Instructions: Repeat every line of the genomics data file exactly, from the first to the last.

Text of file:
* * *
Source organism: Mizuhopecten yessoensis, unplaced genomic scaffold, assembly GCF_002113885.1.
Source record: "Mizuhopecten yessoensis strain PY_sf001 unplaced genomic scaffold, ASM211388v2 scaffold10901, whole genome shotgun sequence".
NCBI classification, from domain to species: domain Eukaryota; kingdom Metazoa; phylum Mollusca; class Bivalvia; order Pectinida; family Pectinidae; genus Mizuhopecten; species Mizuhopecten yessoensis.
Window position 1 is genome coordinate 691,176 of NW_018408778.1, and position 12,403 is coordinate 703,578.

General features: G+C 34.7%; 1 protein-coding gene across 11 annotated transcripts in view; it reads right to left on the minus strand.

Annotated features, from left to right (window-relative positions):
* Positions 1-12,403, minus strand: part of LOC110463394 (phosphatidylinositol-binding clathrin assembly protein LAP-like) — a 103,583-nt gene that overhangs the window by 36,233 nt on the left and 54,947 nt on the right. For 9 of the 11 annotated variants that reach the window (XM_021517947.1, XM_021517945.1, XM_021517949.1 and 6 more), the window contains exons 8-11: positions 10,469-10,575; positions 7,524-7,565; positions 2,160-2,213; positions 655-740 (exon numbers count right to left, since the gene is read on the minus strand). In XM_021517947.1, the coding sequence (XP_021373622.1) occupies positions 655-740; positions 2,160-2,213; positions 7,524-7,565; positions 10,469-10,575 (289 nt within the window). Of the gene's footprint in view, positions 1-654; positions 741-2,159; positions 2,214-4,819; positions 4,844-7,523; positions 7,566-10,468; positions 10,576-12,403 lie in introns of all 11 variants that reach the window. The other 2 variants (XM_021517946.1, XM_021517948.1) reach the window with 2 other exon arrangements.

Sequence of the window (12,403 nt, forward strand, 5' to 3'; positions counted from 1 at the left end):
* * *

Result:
Source organism: Mizuhopecten yessoensis, unplaced genomic scaffold, assembly GCF_002113885.1.
Source record: "Mizuhopecten yessoensis strain PY_sf001 unplaced genomic scaffold, ASM211388v2 scaffold10901, whole genome shotgun sequence".
NCBI classification, from domain to species: domain Eukaryota; kingdom Metazoa; phylum Mollusca; class Bivalvia; order Pectinida; family Pectinidae; genus Mizuhopecten; species Mizuhopecten yessoensis.
Window position 1 is genome coordinate 691,176 of NW_018408778.1, and position 12,403 is coordinate 703,578.

General features: G+C 34.7%; 1 protein-coding gene across 11 annotated transcripts in view; it reads right to left on the minus strand.

Annotated features, from left to right (window-relative positions):
* Positions 1-12,403, minus strand: part of LOC110463394 (phosphatidylinositol-binding clathrin assembly protein LAP-like) — a 103,583-nt gene that overhangs the window by 36,233 nt on the left and 54,947 nt on the right. For 9 of the 11 annotated variants that reach the window (XM_021517947.1, XM_021517945.1, XM_021517949.1 and 6 more), the window contains exons 8-11: positions 10,469-10,575; positions 7,524-7,565; positions 2,160-2,213; positions 655-740 (exon numbers count right to left, since the gene is read on the minus strand). In XM_021517947.1, the coding sequence (XP_021373622.1) occupies positions 655-740; positions 2,160-2,213; positions 7,524-7,565; positions 10,469-10,575 (289 nt within the window). Of the gene's footprint in view, positions 1-654; positions 741-2,159; positions 2,214-4,819; positions 4,844-7,523; positions 7,566-10,468; positions 10,576-12,403 lie in introns of all 11 variants that reach the window. The other 2 variants (XM_021517946.1, XM_021517948.1) reach the window with 2 other exon arrangements.

Sequence of the window (12,403 nt, forward strand, 5' to 3'; positions counted from 1 at the left end):